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Whats The Uks Biggest Risk At The Mo - 2016?

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I would say the large current account and budget deficit.

Followed by the still oversized finance sector.

Then Id put Brexit.

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I would say the large current account and budget deficit.

Followed by the still oversized finance sector.

Then Id put Brexit.

+1

The EU is hell bent on self destruction. Every measure they take to solve Europes difficulties only exaserbates the original problem. It seems that our leaders are all suffering groupthink insanity.

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I'd say the secondary effects of brexit - EU turmoil and more importantly overcompensating for brexit with insanely loose central bank policies pushing debt bubbles to new highs and a major sterling correction following this.

Edited by Si1

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+1

The EU is hell bent on self destruction. Every measure they take to solve Europes difficulties only exaserbates the original problem. It seems that our leaders are all suffering groupthink insanity.

It's founded in fears of a factionist war-torn past, so legitimate in that respect. Edited by Si1

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I would say the large current account and budget deficit.

Followed by the still oversized finance sector.

Then Id put Brexit.

The government is borrowing more than 5% of gdp so that the country can grow at less than half that. The UK has the third highest deficit in the EU (higher than Greece). The idea that Brexit is a bigger threat is completely absurd.

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The government is borrowing more than 5% of gdp so that the country can grow at less than half that. The UK has the third highest deficit in the EU (higher than Greece). The idea that Brexit is a bigger threat is completely absurd.

Historically, the defecit is not particularly high nor is the debt. The Brexit risk is that both the deficit and the debt will become higher.

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The real risk is if we don't leave the EU, and Carney said so.

Actually Carney said there was a risk if we leave and a risk if we stay in, he covers all bases. Worth every penny of his sallary.

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I would say the large current account and budget deficit.

Followed by the still oversized finance sector.

Then Id put Brexit.

Short term: Brexit. By short term, I mean nearest risk that could manifest. The damage would be long term.

Medium term: consumer debt

Longer term: govt debt

I'm not so worried about a large financial sector. It makes money. It's in international demand. The City is a classic case of successful business clustering - the financial equivalent of Silicon Valley.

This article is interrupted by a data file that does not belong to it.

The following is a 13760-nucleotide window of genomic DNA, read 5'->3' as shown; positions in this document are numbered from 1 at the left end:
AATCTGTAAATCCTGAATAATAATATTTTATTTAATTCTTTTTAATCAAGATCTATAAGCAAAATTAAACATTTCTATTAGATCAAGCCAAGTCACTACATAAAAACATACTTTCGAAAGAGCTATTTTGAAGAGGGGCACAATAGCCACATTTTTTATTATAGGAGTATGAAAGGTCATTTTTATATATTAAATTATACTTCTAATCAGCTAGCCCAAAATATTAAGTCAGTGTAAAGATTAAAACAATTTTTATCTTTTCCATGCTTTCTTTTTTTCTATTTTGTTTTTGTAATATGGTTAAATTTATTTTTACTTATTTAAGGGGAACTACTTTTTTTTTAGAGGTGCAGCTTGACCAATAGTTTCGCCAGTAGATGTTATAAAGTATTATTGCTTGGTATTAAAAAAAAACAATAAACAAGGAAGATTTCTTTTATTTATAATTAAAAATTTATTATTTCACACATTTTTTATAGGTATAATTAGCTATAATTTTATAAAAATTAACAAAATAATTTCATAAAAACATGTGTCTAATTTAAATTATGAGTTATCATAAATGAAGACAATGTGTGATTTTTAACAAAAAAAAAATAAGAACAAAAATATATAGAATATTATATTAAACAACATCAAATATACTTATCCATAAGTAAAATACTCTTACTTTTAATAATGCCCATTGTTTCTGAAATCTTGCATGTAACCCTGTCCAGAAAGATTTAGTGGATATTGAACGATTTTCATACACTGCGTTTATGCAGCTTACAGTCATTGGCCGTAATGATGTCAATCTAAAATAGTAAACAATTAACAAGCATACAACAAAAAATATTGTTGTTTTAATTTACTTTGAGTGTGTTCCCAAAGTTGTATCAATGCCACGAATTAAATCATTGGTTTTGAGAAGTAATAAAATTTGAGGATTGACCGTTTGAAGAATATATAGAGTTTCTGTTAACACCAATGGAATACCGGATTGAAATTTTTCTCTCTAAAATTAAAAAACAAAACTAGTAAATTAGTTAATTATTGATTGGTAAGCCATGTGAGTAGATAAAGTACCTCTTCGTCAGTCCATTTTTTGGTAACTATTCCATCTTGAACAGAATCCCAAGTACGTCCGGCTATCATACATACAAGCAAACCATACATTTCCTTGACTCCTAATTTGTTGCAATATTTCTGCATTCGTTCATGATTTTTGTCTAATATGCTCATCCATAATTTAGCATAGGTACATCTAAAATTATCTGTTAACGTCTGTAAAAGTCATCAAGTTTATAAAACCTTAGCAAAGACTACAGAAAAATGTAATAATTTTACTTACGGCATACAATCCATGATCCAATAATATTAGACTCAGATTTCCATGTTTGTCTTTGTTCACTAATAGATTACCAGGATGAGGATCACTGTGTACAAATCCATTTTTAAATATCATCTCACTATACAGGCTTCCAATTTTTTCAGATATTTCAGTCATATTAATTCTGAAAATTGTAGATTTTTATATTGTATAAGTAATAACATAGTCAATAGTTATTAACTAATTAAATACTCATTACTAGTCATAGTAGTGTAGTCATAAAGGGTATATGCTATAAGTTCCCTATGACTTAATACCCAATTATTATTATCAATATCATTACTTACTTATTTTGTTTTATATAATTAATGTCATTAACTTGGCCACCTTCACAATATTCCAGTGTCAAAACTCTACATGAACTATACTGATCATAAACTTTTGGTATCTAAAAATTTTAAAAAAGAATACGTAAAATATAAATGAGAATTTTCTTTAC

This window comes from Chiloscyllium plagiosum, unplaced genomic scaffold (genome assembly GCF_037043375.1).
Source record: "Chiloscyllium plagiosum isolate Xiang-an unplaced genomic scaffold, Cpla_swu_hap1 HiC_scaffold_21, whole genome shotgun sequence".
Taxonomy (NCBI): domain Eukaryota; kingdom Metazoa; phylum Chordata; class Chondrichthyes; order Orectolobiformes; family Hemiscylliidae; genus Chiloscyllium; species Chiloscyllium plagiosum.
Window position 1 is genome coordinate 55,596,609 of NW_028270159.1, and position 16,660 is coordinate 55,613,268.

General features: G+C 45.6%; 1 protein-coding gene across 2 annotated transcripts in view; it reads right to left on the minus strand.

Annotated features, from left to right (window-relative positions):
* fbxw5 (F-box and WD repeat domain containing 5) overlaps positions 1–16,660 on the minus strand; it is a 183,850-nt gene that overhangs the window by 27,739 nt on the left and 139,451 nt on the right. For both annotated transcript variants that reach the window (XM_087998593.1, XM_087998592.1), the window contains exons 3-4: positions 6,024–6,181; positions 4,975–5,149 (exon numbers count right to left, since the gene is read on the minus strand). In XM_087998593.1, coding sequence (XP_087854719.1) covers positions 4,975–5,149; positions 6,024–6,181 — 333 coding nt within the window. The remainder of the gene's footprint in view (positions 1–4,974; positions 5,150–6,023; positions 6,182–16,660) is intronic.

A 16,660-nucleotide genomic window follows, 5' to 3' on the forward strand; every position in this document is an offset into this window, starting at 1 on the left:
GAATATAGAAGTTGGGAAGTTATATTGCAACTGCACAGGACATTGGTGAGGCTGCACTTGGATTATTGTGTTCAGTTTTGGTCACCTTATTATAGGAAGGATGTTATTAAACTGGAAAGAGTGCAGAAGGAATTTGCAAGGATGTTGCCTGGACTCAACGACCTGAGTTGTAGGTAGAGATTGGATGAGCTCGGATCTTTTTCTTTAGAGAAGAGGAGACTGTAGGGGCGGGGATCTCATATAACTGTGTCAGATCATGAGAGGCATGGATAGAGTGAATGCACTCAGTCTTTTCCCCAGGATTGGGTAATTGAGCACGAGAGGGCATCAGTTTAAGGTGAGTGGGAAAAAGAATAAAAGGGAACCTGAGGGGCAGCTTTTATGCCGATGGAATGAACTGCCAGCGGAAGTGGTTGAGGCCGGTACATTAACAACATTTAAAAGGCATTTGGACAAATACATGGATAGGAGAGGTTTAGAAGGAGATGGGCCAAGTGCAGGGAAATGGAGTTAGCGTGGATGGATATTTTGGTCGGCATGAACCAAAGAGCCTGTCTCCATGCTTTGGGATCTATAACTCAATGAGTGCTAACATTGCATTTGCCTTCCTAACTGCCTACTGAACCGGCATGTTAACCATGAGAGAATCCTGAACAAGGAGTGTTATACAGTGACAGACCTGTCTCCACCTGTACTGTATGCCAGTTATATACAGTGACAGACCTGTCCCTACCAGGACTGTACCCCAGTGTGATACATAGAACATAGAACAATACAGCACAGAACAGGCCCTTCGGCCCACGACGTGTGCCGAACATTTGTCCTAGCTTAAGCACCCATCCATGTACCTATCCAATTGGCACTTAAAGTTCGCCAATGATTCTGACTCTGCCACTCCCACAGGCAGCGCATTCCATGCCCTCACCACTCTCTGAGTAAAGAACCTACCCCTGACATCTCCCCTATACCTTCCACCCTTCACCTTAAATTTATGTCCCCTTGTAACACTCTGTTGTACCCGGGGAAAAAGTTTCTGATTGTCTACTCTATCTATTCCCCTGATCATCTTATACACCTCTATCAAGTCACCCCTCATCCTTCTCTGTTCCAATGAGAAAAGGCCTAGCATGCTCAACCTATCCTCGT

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I would say the large current account and budget deficit.

Followed by the still oversized finance sector.

Then Id put Brexit.

Growing numbers of people with less to spend and unable to borrow....falling demand mainly due to can't pay won't pay and refuses to pay....... Falling values rising prices, means little investment because who will be left to pay the price/debt?....

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EU GDP $18.5 tn (2014 actual)

China GDP $13.9 tn (2016 estimate)

I think the difference is the EU is a bit of basket case economically ie the ECB has been fighting deflation for years and will probably continue to do so for quite a while, China economy is v.important globally.

Disclaimer, amateur economist at large :ph34r:

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I think the difference is the EU is a bit of basket case economically ie the ECB has been fighting deflation for years and will probably continue to do so for quite a while, China economy is v.important globally.

Disclaimer, amateur economist at large :ph34r:

I think deflation is an issue throughout the developed economies not just the EU. The Chinese economy is historically dependant upon the EU and other western economies buying their stuff.

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What probability do you put on this and any timescales?

Thanks

85%

<12 months

I love it that it's derided as unimportant.

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I think deflation is an issue throughout the developed economies not just the EU. The Chinese economy is historically dependant upon the EU and other western economies buying their stuff.

If/when Yuan devals (20-40%) this will launch a (are you ready for metaphor of the year?) Poseidon Adventure-sized tidal wave of deflation on the West.

Effect on shares, corp bonds, property, industrial commodities?

Effect on quality govt bonds?

Edited by Killer Bunny

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Short term: Brexit. By short term, I mean nearest risk that could manifest. The damage would be long term.

Medium term: consumer debt

Longer term: govt debt